Another example of LCCA use in practice is when buying IT hardware. CU uses the EPEAT calculator to demonstrate cost, emissions, and energy savings by prioritizing sustainable IT hardware.

LIFE CYCLE COST POLICY - State statute, CRS 24-30-1304 and 1305, requires that all state agencies and state institutions of higher education to analyze the life-cycle cost (LLC) of all real property constructed or renovated, over its economic life, in addition to the initial construction or renovation cost (Life-Cycle Cost Policy).

Does the institution have published sustainability criteria to be applied when evaluating chemically intensive products and services?:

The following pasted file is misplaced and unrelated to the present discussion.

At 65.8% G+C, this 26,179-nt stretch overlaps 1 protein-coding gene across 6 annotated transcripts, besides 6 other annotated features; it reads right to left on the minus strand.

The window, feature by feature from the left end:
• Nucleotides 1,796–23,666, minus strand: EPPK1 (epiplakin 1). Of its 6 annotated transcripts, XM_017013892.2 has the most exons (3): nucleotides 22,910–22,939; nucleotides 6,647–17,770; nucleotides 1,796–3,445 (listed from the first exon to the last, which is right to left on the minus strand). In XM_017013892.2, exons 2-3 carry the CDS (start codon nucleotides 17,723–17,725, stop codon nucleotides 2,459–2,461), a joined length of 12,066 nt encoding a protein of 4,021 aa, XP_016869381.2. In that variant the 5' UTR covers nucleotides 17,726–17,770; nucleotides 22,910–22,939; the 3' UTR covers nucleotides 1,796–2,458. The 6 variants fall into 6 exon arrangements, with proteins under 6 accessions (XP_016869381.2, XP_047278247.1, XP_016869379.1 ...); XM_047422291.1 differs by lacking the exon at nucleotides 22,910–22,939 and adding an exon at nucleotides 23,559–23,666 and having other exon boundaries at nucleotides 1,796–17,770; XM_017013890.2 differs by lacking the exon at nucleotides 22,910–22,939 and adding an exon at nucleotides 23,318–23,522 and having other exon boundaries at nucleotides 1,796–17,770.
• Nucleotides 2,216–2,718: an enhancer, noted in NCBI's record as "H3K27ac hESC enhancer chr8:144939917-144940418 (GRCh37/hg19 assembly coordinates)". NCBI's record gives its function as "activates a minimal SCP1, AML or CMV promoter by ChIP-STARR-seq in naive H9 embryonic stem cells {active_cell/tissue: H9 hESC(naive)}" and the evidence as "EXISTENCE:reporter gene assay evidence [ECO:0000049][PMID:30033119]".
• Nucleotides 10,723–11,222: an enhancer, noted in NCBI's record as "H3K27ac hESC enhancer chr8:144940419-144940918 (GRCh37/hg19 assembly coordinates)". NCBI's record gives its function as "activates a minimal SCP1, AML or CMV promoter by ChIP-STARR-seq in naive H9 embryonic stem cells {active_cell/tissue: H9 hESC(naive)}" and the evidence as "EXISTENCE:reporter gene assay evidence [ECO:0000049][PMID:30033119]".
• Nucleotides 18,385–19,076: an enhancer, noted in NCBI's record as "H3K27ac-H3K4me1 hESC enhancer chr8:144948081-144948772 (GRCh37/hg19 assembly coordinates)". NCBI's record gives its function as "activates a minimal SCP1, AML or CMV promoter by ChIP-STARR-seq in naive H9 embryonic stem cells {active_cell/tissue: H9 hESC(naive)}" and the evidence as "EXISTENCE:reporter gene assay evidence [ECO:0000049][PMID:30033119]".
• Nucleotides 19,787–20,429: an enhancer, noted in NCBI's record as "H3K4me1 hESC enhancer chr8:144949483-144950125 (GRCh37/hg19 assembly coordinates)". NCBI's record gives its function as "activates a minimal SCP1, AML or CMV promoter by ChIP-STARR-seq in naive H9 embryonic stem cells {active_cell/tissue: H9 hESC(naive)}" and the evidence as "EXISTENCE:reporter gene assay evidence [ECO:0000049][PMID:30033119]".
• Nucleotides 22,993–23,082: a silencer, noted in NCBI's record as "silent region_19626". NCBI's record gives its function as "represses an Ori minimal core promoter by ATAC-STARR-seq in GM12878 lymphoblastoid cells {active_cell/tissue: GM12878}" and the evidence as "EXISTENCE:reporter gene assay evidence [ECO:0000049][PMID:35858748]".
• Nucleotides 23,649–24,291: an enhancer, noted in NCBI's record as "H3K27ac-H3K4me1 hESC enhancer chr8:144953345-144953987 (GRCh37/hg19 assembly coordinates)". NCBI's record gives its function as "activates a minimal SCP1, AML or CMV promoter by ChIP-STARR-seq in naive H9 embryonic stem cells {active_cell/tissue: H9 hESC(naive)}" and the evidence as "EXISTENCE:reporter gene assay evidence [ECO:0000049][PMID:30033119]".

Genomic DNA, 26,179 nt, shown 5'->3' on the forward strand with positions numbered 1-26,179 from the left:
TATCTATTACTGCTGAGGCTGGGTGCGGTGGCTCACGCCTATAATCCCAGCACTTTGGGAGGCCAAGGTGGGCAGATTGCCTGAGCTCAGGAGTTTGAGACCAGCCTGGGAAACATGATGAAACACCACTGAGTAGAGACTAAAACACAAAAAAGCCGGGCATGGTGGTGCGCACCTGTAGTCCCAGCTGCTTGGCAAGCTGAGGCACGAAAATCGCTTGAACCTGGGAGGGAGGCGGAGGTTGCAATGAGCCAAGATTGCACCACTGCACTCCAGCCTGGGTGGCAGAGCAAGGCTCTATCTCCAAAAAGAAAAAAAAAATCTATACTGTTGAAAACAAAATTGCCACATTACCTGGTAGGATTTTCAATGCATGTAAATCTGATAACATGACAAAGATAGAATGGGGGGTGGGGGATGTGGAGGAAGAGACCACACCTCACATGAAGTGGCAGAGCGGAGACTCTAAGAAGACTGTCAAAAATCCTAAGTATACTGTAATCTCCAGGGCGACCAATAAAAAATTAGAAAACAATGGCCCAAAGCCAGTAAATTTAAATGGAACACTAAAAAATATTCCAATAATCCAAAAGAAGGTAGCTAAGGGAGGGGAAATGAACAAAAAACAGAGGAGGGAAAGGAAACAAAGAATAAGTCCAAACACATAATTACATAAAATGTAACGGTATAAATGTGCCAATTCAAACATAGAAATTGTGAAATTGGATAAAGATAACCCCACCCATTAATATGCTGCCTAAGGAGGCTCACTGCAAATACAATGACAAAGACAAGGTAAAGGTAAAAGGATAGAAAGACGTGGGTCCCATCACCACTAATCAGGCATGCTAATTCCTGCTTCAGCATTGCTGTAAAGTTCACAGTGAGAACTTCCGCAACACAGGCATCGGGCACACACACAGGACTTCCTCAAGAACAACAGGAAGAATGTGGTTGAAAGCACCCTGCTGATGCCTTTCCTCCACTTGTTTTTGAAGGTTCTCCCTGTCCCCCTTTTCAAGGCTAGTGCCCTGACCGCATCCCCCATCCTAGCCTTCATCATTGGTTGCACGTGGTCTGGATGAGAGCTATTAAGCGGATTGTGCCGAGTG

A brief description of the published sustainability criteria for chemically intensive products and services:
Toxic Products and Pollution:
- Refrain from procuring cleaning or disinfecting products (i.e. for janitorial or automotive use) containing carcinogens, mutagens, or teratogens.
- Chemicals to be avoided are listed by the U.S. EPA or the National Institute for Occupational Safety and Health on the Toxics Release Inventory.
- Phase out chlorofluorocarbon-containing refrigerants, solvents and similar products.
- Procure readily biodegradable surfactants and detergents that do not contain phosphates.
- Maintain buildings and landscapes, manage pest problems through the application of prevention techniques and physical, mechanical and biological controls